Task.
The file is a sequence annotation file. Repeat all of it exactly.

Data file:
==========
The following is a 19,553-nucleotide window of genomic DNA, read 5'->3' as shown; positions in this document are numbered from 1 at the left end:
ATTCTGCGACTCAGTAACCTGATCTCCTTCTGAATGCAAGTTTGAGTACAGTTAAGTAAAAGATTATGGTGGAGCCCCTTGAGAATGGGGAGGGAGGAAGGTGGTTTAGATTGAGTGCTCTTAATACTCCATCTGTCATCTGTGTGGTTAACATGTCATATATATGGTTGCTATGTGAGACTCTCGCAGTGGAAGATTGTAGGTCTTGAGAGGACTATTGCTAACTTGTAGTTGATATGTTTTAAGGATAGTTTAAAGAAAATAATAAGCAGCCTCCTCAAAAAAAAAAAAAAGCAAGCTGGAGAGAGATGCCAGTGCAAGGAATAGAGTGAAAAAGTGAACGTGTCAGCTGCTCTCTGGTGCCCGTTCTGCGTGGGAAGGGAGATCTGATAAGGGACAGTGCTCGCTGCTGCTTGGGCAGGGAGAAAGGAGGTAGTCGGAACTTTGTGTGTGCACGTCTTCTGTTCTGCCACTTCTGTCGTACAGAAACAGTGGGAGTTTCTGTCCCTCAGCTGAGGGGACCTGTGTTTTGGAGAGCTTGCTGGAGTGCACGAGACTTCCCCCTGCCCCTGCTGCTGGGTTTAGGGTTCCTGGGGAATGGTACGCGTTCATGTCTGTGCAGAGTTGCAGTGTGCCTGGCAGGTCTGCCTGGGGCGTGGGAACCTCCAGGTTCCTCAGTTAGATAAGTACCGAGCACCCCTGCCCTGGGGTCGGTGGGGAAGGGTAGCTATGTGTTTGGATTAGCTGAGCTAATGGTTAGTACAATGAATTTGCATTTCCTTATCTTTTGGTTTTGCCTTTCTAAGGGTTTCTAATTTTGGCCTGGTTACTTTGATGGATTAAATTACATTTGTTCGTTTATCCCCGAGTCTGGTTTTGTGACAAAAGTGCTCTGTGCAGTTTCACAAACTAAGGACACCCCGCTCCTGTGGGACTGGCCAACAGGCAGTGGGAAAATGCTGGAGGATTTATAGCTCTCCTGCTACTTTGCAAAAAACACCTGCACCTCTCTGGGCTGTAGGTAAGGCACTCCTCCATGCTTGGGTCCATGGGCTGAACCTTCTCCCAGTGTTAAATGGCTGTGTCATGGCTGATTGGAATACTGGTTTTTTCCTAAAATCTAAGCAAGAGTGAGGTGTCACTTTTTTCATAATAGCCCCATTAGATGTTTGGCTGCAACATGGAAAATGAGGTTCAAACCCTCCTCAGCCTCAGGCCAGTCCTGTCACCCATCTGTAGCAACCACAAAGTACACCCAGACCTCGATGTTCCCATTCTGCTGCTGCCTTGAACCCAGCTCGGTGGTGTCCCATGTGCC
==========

The following is a 19,553-nucleotide window of genomic DNA, read 5'->3' as shown; positions in this document are numbered from 1 at the left end:
ATTCTGCGACTCAGTAACCTGATCTCCTTCTGAATGCAAGTTTGAGTACAGTTAAGTAAAAGATTATGGTGGAGCCCCTTGAGAATGGGGAGGGAGGAAGGTGGTTTAGATTGAGTGCTCTTAATACTCCATCTGTCATCTGTGTGGTTAACATGTCATATATATGGTTGCTATGTGAGACTCTCGCAGTGGAAGATTGTAGGTCTTGAGAGGACTATTGCTAACTTGTAGTTGATATGTTTTAAGGATAGTTTAAAGAAAATAATAAGCAGCCTCCTCAAAAAAAAAAAAAAGCAAGCTGGAGAGAGATGCCAGTGCAAGGAATAGAGTGAAAAAGTGAACGTGTCAGCTGCTCTCTGGTGCCCGTTCTGCGTGGGAAGGGAGATCTGATAAGGGACAGTGCTCGCTGCTGCTTGGGCAGGGAGAAAGGAGGTAGTCGGAACTTTGTGTGTGCACGTCTTCTGTTCTGCCACTTCTGTCGTACAGAAACAGTGGGAGTTTCTGTCCCTCAGCTGAGGGGACCTGTGTTTTGGAGAGCTTGCTGGAGTGCACGAGACTTCCCCCTGCCCCTGCTGCTGGGTTTAGGGTTCCTGGGGAATGGTACGCGTTCATGTCTGTGCAGAGTTGCAGTGTGCCTGGCAGGTCTGCCTGGGGCGTGGGAACCTCCAGGTTCCTCAGTTAGATAAGTACCGAGCACCCCTGCCCTGGGGTCGGTGGGGAAGGGTAGCTATGTGTTTGGATTAGCTGAGCTAATGGTTAGTACAATGAATTTGCATTTCCTTATCTTTTGGTTTTGCCTTTCTAAGGGTTTCTAATTTTGGCCTGGTTACTTTGATGGATTAAATTACATTTGTTCGTTTATCCCCGAGTCTGGTTTTGTGACAAAAGTGCTCTGTGCAGTTTCACAAACTAAGGACACCCCGCTCCTGTGGGACTGGCCAACAGGCAGTGGGAAAATGCTGGAGGATTTATAGCTCTCCTGCTACTTTGCAAAAAACACCTGCACCTCTCTGGGCTGTAGGTAAGGCACTCCTCCATGCTTGGGTCCATGGGCTGAACCTTCTCCCAGTGTTAAATGGCTGTGTCATGGCTGATTGGAATACTGGTTTTTTCCTAAAATCTAAGCAAGAGTGAGGTGTCACTTTTTTCATAATAGCCCCATTAGATGTTTGGCTGCAACATGGAAAATGAGGTTCAAACCCTCCTCAGCCTCAGGCCAGTCCTGTCACCCATCTGTAGCAACCACAAAGTACACCCAGACCTCGATGTTCCCATTCTGCTGCTGCCTTGAACCCAGCTCGGTGGTGTCCCATGTGCC